Keep Carthage's Pit Bull Ban

I'm a supporter for a national, non-profit dog attack victim's group dedicated to reducing serious dog attacks and supporting victims – National Pit Bull Victim Awareness (NPBVA). NPBVA speaks for more than 75 organizations and Facebook pages concerned with breed legislation and victims of pit bull attacks.

Thank you for keeping your citizens safe by banning pit bull-type dogs. It is not an accident that pit bull restrictions are being challenged. Cities and towns face heated challenges instigated by people sympathetic to the pit bull lobby [https://www.nationalpitbullvictimawareness.org/pit-bull-lobby/], which spends tens of millions of dollars disputing both local bans and enforcing bills at the House level to prevent BSL state-wide [https://www.dogsbite.org/legislating-dangerous-dogs-bsl-faq.php#statepreemption]. The current Missouri House Bill to ban pit bulls state-wide is being proposed by Representative Ron Hicks, who operates a dog rescue.

The purpose of a breed specific ordinance is not to prevent bites, but to prevent maulings. The main issue with pit bull attacks is that they cause much more serious damage than most dogs. Bites require band-aids or a few stitches; maulings require amputation, plastic surgery, and rehabilitation therapy. On average, 30 people are directly killed every year by pit bulls. Hundreds more people die of related causes such as falling downstairs to escape an attack, having a heart attack during the mauling, or being hit by a car escaping an attack, and thousands are hospitalized for emergency surgery. Reconstructive surgery with skin grafts often requires multiple procedures over a period of years. Please follow our Facebook page at https://www.facebook.com/NationalPitBullVictimAwareness/ for daily reports of multiple pit bull attacks in the media, and hear the stories of the victims.

The temperament and behavior of most dogs is heavily determined by their environment and their upbringing, but not in the case of pit bulls. More than half of the approximately 30 people killed by pit bulls each year were killed by their own dogs. Many of these people loved and trained their dogs for years before they inexplicably attacked. The groups represented by NPBVA are made up of tens of thousands of victims, including former pit bull owners, whose lives have been changed forever by pit bull injuries and deaths.

In the USA, pit bulls make up 7% of the dog population but inflict 72% of dog bite-related human fatalities [https://blog.dogsbite.org/2019/05/2018-dog-bite-fatality-statistics-discussion.html]. Anyone who understands statistics knows this is enough proof they are dangerous in our neighborhoods. Most insurers don't cover pit bulls because they can't afford the actuarial risk.

In Missouri, there have been 20 serious attacks in the past two years [https://www.nationalpitbullvictimawareness.org/attacks/pit-bull-attack-database/], including a 13-month old girl killed in Cape Giradeau; a family of four mauled in Rivers Township; police officers attacked in Meramac and St. Louis; and a little girl attacked in St. Ann. These are the people you are protecting with your current legislation. Please note these are only the attacks reported by the media. Studies suggest hundreds more attacks never make the news due to privacy reasons.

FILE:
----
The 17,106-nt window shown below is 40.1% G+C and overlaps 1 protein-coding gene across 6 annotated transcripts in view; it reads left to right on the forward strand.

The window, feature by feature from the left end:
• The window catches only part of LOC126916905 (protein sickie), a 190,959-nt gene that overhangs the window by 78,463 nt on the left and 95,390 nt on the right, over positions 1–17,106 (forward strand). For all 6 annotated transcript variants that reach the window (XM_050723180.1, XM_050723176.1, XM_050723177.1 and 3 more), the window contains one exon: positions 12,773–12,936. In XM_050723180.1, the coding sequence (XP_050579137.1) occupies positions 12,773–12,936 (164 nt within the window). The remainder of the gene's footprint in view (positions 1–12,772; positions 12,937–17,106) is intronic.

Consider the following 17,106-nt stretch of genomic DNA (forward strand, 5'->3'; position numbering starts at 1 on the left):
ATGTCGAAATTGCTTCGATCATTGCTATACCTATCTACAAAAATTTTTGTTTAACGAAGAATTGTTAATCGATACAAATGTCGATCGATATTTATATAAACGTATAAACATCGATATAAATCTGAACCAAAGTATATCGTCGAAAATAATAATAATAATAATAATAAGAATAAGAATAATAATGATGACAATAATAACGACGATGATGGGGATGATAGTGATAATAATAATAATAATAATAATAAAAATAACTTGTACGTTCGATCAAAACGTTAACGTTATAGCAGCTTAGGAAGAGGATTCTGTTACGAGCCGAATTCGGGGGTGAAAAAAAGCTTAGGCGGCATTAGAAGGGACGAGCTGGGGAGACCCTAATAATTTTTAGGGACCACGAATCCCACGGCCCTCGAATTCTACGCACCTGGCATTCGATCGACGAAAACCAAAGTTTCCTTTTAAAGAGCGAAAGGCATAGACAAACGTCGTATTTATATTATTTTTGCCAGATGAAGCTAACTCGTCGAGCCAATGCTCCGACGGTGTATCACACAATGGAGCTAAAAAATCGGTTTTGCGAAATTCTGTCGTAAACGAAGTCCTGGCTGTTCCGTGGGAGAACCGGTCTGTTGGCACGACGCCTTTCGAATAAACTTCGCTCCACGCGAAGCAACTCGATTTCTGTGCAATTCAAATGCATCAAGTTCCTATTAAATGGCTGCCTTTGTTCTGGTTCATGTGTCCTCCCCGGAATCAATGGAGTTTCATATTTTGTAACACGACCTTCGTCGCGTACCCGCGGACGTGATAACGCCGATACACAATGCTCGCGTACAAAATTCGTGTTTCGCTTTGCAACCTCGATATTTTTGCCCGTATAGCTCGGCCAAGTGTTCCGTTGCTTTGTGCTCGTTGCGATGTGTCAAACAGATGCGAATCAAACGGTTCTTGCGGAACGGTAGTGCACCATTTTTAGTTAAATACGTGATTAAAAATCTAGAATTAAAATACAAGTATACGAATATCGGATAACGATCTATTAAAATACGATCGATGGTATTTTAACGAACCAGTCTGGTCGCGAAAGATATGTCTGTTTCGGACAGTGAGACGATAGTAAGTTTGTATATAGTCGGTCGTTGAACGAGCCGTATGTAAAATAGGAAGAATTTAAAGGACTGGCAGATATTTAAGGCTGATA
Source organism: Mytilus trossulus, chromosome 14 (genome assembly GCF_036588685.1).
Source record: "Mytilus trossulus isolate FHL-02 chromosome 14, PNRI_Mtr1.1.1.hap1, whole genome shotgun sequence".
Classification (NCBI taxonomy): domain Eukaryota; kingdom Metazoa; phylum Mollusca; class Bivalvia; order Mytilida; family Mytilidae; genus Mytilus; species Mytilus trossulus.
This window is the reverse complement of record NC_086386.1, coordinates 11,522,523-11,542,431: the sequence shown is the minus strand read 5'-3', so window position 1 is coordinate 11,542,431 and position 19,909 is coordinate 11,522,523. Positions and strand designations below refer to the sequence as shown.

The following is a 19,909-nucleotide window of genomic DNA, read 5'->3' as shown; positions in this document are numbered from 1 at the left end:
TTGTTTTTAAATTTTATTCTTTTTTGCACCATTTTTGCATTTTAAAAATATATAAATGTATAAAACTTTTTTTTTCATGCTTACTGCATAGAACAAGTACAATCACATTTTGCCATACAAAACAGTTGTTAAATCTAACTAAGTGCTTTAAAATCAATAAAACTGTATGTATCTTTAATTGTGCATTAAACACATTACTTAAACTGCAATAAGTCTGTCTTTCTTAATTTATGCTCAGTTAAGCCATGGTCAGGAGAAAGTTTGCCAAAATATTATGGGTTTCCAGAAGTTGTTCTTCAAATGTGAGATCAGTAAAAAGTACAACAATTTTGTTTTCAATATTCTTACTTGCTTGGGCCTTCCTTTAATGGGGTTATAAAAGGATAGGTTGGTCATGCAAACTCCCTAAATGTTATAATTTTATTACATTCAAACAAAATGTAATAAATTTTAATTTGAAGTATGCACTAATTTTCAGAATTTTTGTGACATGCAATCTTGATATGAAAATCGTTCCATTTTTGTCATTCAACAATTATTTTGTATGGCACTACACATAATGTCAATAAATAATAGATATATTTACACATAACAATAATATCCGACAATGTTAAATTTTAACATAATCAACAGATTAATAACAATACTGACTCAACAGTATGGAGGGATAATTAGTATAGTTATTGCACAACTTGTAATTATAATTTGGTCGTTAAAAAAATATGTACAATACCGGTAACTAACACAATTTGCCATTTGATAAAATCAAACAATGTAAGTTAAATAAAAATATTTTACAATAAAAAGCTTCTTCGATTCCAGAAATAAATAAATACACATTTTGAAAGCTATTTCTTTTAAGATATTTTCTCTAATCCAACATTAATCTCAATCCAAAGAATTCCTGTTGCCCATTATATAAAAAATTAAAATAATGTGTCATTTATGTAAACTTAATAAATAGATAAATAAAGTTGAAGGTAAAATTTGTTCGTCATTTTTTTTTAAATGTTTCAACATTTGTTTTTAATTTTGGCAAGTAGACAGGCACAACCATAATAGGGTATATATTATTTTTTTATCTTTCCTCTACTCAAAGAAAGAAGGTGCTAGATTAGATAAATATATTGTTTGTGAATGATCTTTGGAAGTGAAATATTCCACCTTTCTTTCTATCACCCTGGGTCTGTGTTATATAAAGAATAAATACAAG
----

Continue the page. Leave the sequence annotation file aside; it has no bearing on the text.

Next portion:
Twenty-four articles recently published in refereed medical journals conclude pit bulls pose the highest risk of biting, cause the most damage per bite, and the most deaths by dogs. Some studies examine thousands of cases. [https://www.nationalpitbullvictimawareness.org/wp-content/uploads/2019/12/Articles-in-Refereed-Medical-Journals.pdf] In addition, Level 1 trauma center dog bite studies from all geographical regions in the U.S. are reporting a higher prevalence of injuries from pit bulls than all other breeds of dogs, a higher severity of injury, and require a greater number of operative interventions. [https://www.dogsbite.org/dog-bite-statistics-studies-level-1-trauma-table-2011-2018.php]

Medical studies recommend parents keep their children away from pit bulls and dogs built like pit bulls. I feel it is critically important that cities keep or enact actual bans since we live in communities and accidents happen. Many children are attacked in their own yard, at playgrounds or at school grounds. Please see maps of attacks reported by the media for the past 5 years for the extensive number and nature of pit bull attacks and deaths in the community. [https://www.nationalpitbullvictimawareness.org/attacks/map-of-attacks-2019/]

Your current ordinance is well-written and comprehensive in addressing this issue. In particular, it prohibits breeding, transferring and selling, which are the main causes of unwanted pit bulls in city shelters. BSL also cuts down on the transport and re-homing of dangerous pit bulls between states from No Kill shelters, which are desperate to reduce their numbers.

There are 1,160 cities in the USA and 50 countries outside the USA that enact breed specific ordinances because pit bull type-dogs present an unreasonable risk to health and public safety. [https://www.scribd.com/doc/56495216/Estimated-U-S-Cities-Counties-States-and-Military-Facilities-with-Breed-Specific-Pit-Bull-Laws]

I hope you will discuss these facts when considering the repeal of your current legislation.